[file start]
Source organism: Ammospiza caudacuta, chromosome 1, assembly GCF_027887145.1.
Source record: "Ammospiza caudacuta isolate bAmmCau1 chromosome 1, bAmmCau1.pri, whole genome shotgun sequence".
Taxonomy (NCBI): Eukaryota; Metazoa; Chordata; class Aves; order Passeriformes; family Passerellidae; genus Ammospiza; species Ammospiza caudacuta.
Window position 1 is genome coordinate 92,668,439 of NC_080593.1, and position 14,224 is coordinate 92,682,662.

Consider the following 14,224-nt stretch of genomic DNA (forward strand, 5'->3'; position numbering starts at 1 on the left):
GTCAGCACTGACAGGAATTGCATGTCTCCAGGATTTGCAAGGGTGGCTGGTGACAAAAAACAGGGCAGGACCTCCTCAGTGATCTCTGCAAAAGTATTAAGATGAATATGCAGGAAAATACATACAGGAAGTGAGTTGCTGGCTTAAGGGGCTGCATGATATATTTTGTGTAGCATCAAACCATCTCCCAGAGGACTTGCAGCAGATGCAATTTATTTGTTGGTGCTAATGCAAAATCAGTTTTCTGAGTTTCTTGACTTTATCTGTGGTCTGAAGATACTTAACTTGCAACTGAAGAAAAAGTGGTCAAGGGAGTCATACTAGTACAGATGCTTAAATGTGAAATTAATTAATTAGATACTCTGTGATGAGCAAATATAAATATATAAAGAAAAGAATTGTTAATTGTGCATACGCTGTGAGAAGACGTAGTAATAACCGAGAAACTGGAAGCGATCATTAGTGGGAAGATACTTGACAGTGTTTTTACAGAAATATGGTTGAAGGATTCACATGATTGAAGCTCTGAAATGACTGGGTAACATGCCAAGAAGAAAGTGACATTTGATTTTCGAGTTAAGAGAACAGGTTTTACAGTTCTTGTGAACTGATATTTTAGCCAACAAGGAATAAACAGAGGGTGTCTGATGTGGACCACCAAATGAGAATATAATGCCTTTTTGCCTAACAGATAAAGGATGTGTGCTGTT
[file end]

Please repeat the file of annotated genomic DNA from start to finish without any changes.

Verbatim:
Source organism: Ammospiza caudacuta, chromosome 1, assembly GCF_027887145.1.
Source record: "Ammospiza caudacuta isolate bAmmCau1 chromosome 1, bAmmCau1.pri, whole genome shotgun sequence".
Taxonomy (NCBI): Eukaryota; Metazoa; Chordata; class Aves; order Passeriformes; family Passerellidae; genus Ammospiza; species Ammospiza caudacuta.
Window position 1 is genome coordinate 92,668,439 of NC_080593.1, and position 14,224 is coordinate 92,682,662.

Consider the following 14,224-nt stretch of genomic DNA (forward strand, 5'->3'; position numbering starts at 1 on the left):
GTCAGCACTGACAGGAATTGCATGTCTCCAGGATTTGCAAGGGTGGCTGGTGACAAAAAACAGGGCAGGACCTCCTCAGTGATCTCTGCAAAAGTATTAAGATGAATATGCAGGAAAATACATACAGGAAGTGAGTTGCTGGCTTAAGGGGCTGCATGATATATTTTGTGTAGCATCAAACCATCTCCCAGAGGACTTGCAGCAGATGCAATTTATTTGTTGGTGCTAATGCAAAATCAGTTTTCTGAGTTTCTTGACTTTATCTGTGGTCTGAAGATACTTAACTTGCAACTGAAGAAAAAGTGGTCAAGGGAGTCATACTAGTACAGATGCTTAAATGTGAAATTAATTAATTAGATACTCTGTGATGAGCAAATATAAATATATAAAGAAAAGAATTGTTAATTGTGCATACGCTGTGAGAAGACGTAGTAATAACCGAGAAACTGGAAGCGATCATTAGTGGGAAGATACTTGACAGTGTTTTTACAGAAATATGGTTGAAGGATTCACATGATTGAAGCTCTGAAATGACTGGGTAACATGCCAAGAAGAAAGTGACATTTGATTTTCGAGTTAAGAGAACAGGTTTTACAGTTCTTGTGAACTGATATTTTAGCCAACAAGGAATAAACAGAGGGTGTCTGATGTGGACCACCAAATGAGAATATAATGCCTTTTTGCCTAACAGATAAAGGATGTGTGCTGTT